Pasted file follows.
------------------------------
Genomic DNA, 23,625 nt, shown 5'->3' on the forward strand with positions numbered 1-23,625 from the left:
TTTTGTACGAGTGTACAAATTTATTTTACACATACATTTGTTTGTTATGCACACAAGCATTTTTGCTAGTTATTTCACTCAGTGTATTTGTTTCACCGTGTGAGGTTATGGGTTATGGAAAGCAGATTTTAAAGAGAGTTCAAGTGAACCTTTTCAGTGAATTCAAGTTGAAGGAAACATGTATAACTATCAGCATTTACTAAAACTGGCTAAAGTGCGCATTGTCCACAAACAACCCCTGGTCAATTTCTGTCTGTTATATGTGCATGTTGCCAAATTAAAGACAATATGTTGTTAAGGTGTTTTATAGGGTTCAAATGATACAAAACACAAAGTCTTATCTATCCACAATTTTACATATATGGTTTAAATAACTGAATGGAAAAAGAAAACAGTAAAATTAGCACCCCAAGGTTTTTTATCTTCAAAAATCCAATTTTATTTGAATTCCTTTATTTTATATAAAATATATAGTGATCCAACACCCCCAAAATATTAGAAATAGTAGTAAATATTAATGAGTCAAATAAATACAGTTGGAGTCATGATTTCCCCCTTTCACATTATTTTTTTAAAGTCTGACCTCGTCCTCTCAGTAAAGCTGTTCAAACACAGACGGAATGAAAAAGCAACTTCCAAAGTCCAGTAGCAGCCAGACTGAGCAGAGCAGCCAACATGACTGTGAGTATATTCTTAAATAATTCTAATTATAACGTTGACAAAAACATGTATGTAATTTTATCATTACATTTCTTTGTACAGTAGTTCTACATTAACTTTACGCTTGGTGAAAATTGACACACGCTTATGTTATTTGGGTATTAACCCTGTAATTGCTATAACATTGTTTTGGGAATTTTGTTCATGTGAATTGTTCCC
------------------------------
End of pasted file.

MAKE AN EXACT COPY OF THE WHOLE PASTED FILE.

Genomic DNA, 23,625 nt, shown 5'->3' on the forward strand with positions numbered 1-23,625 from the left:
TTTTGTACGAGTGTACAAATTTATTTTACACATACATTTGTTTGTTATGCACACAAGCATTTTTGCTAGTTATTTCACTCAGTGTATTTGTTTCACCGTGTGAGGTTATGGGTTATGGAAAGCAGATTTTAAAGAGAGTTCAAGTGAACCTTTTCAGTGAATTCAAGTTGAAGGAAACATGTATAACTATCAGCATTTACTAAAACTGGCTAAAGTGCGCATTGTCCACAAACAACCCCTGGTCAATTTCTGTCTGTTATATGTGCATGTTGCCAAATTAAAGACAATATGTTGTTAAGGTGTTTTATAGGGTTCAAATGATACAAAACACAAAGTCTTATCTATCCACAATTTTACATATATGGTTTAAATAACTGAATGGAAAAAGAAAACAGTAAAATTAGCACCCCAAGGTTTTTTATCTTCAAAAATCCAATTTTATTTGAATTCCTTTATTTTATATAAAATATATAGTGATCCAACACCCCCAAAATATTAGAAATAGTAGTAAATATTAATGAGTCAAATAAATACAGTTGGAGTCATGATTTCCCCCTTTCACATTATTTTTTTAAAGTCTGACCTCGTCCTCTCAGTAAAGCTGTTCAAACACAGACGGAATGAAAAAGCAACTTCCAAAGTCCAGTAGCAGCCAGACTGAGCAGAGCAGCCAACATGACTGTGAGTATATTCTTAAATAATTCTAATTATAACGTTGACAAAAACATGTATGTAATTTTATCATTACATTTCTTTGTACAGTAGTTCTACATTAACTTTACGCTTGGTGAAAATTGACACACGCTTATGTTATTTGGGTATTAACCCTGTAATTGCTATAACATTGTTTTGGGAATTTTGTTCATGTGAATTGTTCCC